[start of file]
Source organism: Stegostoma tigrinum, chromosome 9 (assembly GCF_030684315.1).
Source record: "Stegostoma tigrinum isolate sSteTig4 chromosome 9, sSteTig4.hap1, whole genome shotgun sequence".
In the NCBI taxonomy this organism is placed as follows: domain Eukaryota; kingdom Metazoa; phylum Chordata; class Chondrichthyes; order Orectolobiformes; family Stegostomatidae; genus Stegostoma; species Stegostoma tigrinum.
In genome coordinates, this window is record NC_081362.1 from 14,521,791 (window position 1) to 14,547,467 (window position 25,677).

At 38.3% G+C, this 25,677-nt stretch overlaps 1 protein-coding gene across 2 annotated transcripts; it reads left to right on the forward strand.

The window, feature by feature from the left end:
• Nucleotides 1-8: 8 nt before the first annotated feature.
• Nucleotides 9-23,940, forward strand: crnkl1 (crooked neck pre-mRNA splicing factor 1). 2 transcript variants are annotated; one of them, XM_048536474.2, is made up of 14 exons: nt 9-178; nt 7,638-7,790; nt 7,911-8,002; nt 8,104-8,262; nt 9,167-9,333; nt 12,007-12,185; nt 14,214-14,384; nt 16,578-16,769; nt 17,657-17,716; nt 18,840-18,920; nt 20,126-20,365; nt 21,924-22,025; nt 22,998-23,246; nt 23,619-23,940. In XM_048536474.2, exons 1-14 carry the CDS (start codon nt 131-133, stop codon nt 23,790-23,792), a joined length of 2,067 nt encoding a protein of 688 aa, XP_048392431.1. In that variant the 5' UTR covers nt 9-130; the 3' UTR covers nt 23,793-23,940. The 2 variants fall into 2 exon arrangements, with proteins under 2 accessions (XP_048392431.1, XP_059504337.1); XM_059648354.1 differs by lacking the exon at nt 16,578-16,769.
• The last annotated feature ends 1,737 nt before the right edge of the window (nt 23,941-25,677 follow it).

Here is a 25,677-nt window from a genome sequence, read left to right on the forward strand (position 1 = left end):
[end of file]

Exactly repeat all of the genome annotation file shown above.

Source organism: Stegostoma tigrinum, chromosome 9 (assembly GCF_030684315.1).
Source record: "Stegostoma tigrinum isolate sSteTig4 chromosome 9, sSteTig4.hap1, whole genome shotgun sequence".
In the NCBI taxonomy this organism is placed as follows: domain Eukaryota; kingdom Metazoa; phylum Chordata; class Chondrichthyes; order Orectolobiformes; family Stegostomatidae; genus Stegostoma; species Stegostoma tigrinum.
In genome coordinates, this window is record NC_081362.1 from 14,521,791 (window position 1) to 14,547,467 (window position 25,677).

At 38.3% G+C, this 25,677-nt stretch overlaps 1 protein-coding gene across 2 annotated transcripts; it reads left to right on the forward strand.

The window, feature by feature from the left end:
• Nucleotides 1-8: 8 nt before the first annotated feature.
• Nucleotides 9-23,940, forward strand: crnkl1 (crooked neck pre-mRNA splicing factor 1). 2 transcript variants are annotated; one of them, XM_048536474.2, is made up of 14 exons: nt 9-178; nt 7,638-7,790; nt 7,911-8,002; nt 8,104-8,262; nt 9,167-9,333; nt 12,007-12,185; nt 14,214-14,384; nt 16,578-16,769; nt 17,657-17,716; nt 18,840-18,920; nt 20,126-20,365; nt 21,924-22,025; nt 22,998-23,246; nt 23,619-23,940. In XM_048536474.2, exons 1-14 carry the CDS (start codon nt 131-133, stop codon nt 23,790-23,792), a joined length of 2,067 nt encoding a protein of 688 aa, XP_048392431.1. In that variant the 5' UTR covers nt 9-130; the 3' UTR covers nt 23,793-23,940. The 2 variants fall into 2 exon arrangements, with proteins under 2 accessions (XP_048392431.1, XP_059504337.1); XM_059648354.1 differs by lacking the exon at nt 16,578-16,769.
• The last annotated feature ends 1,737 nt before the right edge of the window (nt 23,941-25,677 follow it).

Here is a 25,677-nt window from a genome sequence, read left to right on the forward strand (position 1 = left end):